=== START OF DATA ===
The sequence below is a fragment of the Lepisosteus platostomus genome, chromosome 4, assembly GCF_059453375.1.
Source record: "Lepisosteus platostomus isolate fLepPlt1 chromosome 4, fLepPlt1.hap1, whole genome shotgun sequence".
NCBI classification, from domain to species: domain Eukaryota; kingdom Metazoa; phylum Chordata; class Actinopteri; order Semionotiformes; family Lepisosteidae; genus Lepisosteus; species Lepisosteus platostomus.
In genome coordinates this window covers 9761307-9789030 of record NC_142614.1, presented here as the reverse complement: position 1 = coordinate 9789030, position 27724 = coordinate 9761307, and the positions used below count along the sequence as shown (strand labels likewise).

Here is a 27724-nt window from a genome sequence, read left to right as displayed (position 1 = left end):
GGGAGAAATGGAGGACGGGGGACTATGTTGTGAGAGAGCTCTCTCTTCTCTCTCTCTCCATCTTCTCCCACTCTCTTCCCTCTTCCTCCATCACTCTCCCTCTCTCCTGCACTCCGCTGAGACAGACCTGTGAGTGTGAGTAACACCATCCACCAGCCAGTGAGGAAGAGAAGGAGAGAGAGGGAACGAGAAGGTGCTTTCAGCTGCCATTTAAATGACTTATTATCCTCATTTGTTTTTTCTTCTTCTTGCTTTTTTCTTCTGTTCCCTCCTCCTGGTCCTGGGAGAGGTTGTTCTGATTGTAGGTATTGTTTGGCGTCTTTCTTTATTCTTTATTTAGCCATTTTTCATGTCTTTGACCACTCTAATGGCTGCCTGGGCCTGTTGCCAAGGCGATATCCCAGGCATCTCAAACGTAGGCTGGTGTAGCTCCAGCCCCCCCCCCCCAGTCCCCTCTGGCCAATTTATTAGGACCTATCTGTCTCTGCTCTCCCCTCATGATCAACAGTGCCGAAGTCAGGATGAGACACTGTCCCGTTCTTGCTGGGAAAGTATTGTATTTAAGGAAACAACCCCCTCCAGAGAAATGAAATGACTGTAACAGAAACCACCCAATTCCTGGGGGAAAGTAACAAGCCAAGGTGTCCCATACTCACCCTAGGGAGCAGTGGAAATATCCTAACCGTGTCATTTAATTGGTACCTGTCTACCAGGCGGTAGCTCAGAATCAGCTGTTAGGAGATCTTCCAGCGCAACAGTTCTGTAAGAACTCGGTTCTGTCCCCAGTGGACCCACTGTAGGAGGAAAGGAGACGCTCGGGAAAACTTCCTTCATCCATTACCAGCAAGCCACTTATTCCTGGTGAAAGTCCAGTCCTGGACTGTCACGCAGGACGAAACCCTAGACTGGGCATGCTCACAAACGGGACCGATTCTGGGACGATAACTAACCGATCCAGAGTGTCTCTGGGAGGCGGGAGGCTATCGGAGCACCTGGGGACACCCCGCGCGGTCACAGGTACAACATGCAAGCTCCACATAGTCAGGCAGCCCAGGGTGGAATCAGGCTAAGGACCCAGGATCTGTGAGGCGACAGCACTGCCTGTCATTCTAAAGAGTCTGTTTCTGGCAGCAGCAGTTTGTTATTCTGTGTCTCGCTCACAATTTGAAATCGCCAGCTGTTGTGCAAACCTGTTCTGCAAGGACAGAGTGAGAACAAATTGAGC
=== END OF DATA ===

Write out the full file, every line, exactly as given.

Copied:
The sequence below is a fragment of the Lepisosteus platostomus genome, chromosome 4, assembly GCF_059453375.1.
Source record: "Lepisosteus platostomus isolate fLepPlt1 chromosome 4, fLepPlt1.hap1, whole genome shotgun sequence".
NCBI classification, from domain to species: domain Eukaryota; kingdom Metazoa; phylum Chordata; class Actinopteri; order Semionotiformes; family Lepisosteidae; genus Lepisosteus; species Lepisosteus platostomus.
In genome coordinates this window covers 9761307-9789030 of record NC_142614.1, presented here as the reverse complement: position 1 = coordinate 9789030, position 27724 = coordinate 9761307, and the positions used below count along the sequence as shown (strand labels likewise).

Here is a 27724-nt window from a genome sequence, read left to right as displayed (position 1 = left end):
GGGAGAAATGGAGGACGGGGGACTATGTTGTGAGAGAGCTCTCTCTTCTCTCTCTCTCCATCTTCTCCCACTCTCTTCCCTCTTCCTCCATCACTCTCCCTCTCTCCTGCACTCCGCTGAGACAGACCTGTGAGTGTGAGTAACACCATCCACCAGCCAGTGAGGAAGAGAAGGAGAGAGAGGGAACGAGAAGGTGCTTTCAGCTGCCATTTAAATGACTTATTATCCTCATTTGTTTTTTCTTCTTCTTGCTTTTTTCTTCTGTTCCCTCCTCCTGGTCCTGGGAGAGGTTGTTCTGATTGTAGGTATTGTTTGGCGTCTTTCTTTATTCTTTATTTAGCCATTTTTCATGTCTTTGACCACTCTAATGGCTGCCTGGGCCTGTTGCCAAGGCGATATCCCAGGCATCTCAAACGTAGGCTGGTGTAGCTCCAGCCCCCCCCCCCCAGTCCCCTCTGGCCAATTTATTAGGACCTATCTGTCTCTGCTCTCCCCTCATGATCAACAGTGCCGAAGTCAGGATGAGACACTGTCCCGTTCTTGCTGGGAAAGTATTGTATTTAAGGAAACAACCCCCTCCAGAGAAATGAAATGACTGTAACAGAAACCACCCAATTCCTGGGGGAAAGTAACAAGCCAAGGTGTCCCATACTCACCCTAGGGAGCAGTGGAAATATCCTAACCGTGTCATTTAATTGGTACCTGTCTACCAGGCGGTAGCTCAGAATCAGCTGTTAGGAGATCTTCCAGCGCAACAGTTCTGTAAGAACTCGGTTCTGTCCCCAGTGGACCCACTGTAGGAGGAAAGGAGACGCTCGGGAAAACTTCCTTCATCCATTACCAGCAAGCCACTTATTCCTGGTGAAAGTCCAGTCCTGGACTGTCACGCAGGACGAAACCCTAGACTGGGCATGCTCACAAACGGGACCGATTCTGGGACGATAACTAACCGATCCAGAGTGTCTCTGGGAGGCGGGAGGCTATCGGAGCACCTGGGGACACCCCGCGCGGTCACAGGTACAACATGCAAGCTCCACATAGTCAGGCAGCCCAGGGTGGAATCAGGCTAAGGACCCAGGATCTGTGAGGCGACAGCACTGCCTGTCATTCTAAAGAGTCTGTTTCTGGCAGCAGCAGTTTGTTATTCTGTGTCTCGCTCACAATTTGAAATCGCCAGCTGTTGTGCAAACCTGTTCTGCAAGGACAGAGTGAGAACAAATTGAGC